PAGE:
Fiscal and monetary policy nexus: re-examining the effect of government borrowing on interest rates and interest spreads in Kenya
Litunya, Sharon Okwako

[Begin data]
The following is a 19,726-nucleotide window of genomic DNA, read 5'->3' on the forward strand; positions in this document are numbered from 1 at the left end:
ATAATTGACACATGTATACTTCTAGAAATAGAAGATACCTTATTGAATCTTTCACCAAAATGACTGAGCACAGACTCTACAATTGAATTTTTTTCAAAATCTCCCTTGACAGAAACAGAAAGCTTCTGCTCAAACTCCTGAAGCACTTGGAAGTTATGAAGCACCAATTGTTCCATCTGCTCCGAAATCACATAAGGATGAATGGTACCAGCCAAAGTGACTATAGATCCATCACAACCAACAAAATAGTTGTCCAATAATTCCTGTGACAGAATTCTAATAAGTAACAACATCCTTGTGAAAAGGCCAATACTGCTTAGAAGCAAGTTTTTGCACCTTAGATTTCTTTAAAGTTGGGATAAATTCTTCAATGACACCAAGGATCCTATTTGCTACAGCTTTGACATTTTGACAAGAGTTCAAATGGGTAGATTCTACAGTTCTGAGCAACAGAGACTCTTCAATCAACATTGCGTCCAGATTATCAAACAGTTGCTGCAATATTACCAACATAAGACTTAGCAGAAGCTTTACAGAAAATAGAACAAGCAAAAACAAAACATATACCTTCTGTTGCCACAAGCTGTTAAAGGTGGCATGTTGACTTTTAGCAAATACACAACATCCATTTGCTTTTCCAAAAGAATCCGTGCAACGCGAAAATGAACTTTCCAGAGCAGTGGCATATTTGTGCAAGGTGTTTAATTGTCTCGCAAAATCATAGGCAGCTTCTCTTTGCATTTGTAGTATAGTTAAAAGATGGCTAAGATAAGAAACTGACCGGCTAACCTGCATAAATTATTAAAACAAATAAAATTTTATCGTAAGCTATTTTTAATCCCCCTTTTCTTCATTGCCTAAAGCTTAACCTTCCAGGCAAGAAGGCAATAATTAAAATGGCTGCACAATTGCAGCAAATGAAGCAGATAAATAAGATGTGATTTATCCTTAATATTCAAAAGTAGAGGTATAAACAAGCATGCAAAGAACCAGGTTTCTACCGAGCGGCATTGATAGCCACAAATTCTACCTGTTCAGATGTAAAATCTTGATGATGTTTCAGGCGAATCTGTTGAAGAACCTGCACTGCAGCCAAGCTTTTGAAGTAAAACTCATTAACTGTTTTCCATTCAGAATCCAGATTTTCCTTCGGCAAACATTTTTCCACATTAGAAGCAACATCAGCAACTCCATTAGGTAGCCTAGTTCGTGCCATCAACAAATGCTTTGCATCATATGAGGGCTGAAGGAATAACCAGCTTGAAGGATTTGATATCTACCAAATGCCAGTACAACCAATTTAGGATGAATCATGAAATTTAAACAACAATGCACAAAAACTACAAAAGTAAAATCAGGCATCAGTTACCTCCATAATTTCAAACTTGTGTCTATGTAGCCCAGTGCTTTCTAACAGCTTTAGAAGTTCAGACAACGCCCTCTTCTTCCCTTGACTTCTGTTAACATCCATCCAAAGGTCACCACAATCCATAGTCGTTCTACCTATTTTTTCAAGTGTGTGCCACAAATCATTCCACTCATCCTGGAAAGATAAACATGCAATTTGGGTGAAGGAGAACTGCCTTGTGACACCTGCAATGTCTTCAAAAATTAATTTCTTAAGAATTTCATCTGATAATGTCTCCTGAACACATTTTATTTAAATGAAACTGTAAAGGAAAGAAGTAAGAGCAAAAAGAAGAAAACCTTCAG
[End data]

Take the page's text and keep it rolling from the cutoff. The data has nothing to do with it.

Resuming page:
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The Kenyan economy has experienced an increase in budget deficit and public debt since independence. In the recent past, the government has shifted its focus in financing its deficit from external funding sources to targeting the domestic financial markets. In light of this, this study sought to re-examine the effect of government domestic borrowing on interest rates and interest rate spread. There is limited research on the interactions between fiscal policy variables such as budget deficit and public debt and monetary variables such as interest rates and interest rate spreads. This study sought to fill this research gap. Secondary data from 1989 to 2018 was used for this study comprising of public domestic debt, net credit to government ratio, interest rate spread, interest rates, liquidity ratio, advance to deposit ratio, inflation and GDP growth rates. The study used Autoregressive Distributed Model (ARDL) to investigate the relationship between the dependent and independent variables. The findings indicate that in the long run, there is a negative and significant relationship between net credit to government ratio and interest rates and interest rate spreads. In the short run, net credit to government ratio was found to be positively and significantly related to interest rates while the relationship was negative and significant for interest rate spreads. Public domestic debt was found to be positively and significantly related to interest rate spreads in the short run. The implication of the findings is that public debt should be maintained at a reasonable level so that private sector growth is not hindered. Additionally, better coordination between fiscal policy authorities and monetary authorities is recommended.